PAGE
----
DEAR MOTHER, Last Sunday, when I wrote to father, we were crossing the Gulf of Finland, making for St. Petersburg. We passed the great fortifications at Cronstadt, and landed at the city Sunday evening ; the next three days I spent in seeing the great capital. Everything in it is on, the most enormous scale. Its palaces, the biggest and most gorgeous ; its churches, the richest; its squares, the most magnificent in Europe. Its great church of St. Isaak is a wonder of marble, gold, and jewels. It cost $35,000,000, or about one hundred and fifty of the new Trinity. The picture gallery is one of the greatest of the world, with some pictures one cannot see anywhere else. The whole country about the city is full of magnificent palaces, with splendid grounds and fountains, where one goes in the afternoon, and hears bands play in the evening, and takes a quiet sail on the Neva back to St. Petersburg, with the moon shining on the golden domes. What do you think of that?
Grand as St. Petersburg is, it is only the vestibule to Moscow. You come here by rail, a long, dreary ride of twenty hours, with poor sleeping cars, for which you pay fifteen dollars. This Russia is the most expensive country I have ever traveled in. But when you get here, you are in the midst of picturesqueness such as you can see nowhere else. Think of three hundred domes and spires, all different, all gold or silver, blue or green, with golden stars, crosses, and crescents, and blazing under the intense sun that beats down on this plain. Yesterday afternoon, I drove out to a hill near the city, the hill from which Napoleon first saw it, and the view, as it lay glittering in the afternoon sun, was like fairyland. Then you step inside a church or palace, and it is all brilliant with gold ; barbarous in taste, but very gorgeous. The streets are full of splendor and squalidness, all mixed together. First the grand coach and splendid horses of a nobleman, and then the wretched procession of convicts, chained together, men and women, starting off on their long journey to Siberia. Everything has the look of semi-civilization, exceedingly interesting, though not attractive ; but a country with some vast future before it, certainly.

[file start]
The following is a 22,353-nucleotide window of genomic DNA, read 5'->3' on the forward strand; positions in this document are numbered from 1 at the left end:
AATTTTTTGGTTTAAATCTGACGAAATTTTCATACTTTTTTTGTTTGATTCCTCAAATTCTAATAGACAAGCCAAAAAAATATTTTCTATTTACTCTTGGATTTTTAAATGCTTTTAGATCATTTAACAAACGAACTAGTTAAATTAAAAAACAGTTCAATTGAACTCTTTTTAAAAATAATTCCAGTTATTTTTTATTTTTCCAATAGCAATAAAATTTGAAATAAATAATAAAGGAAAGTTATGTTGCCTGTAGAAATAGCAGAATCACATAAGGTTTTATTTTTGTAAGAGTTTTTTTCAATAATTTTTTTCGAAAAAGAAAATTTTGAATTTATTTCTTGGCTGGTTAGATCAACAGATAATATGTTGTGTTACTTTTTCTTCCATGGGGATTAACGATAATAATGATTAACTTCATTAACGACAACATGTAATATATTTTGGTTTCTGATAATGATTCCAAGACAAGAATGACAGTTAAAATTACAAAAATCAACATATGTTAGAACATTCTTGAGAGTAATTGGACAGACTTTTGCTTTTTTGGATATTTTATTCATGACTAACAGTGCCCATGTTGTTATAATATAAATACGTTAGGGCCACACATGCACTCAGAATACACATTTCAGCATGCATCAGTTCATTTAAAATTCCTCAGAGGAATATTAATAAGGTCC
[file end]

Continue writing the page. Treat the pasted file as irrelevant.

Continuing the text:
I hope you are all well, but I have not heard yet, nor shall I for a couple of weeks. I have been very unfortunate, but your letters at the last must reach me at Copenhagen. The last tidings I had were dated only a week after I sailed. It has detracted much from the pleasure of my journey, which otherwise has been very delightful. The weather here is exquisite. I see no Americans and few English. I have been with an Englishman, but leave him tomorrow to go to the Great Fair at Nijni-Novgorod, where we have only the company of a French interpreter. Thence, in the last part of the week, I begin to turn my feet westward ; next Sunday, I shall probably write to you from somewhere outside of Russia. Love to all.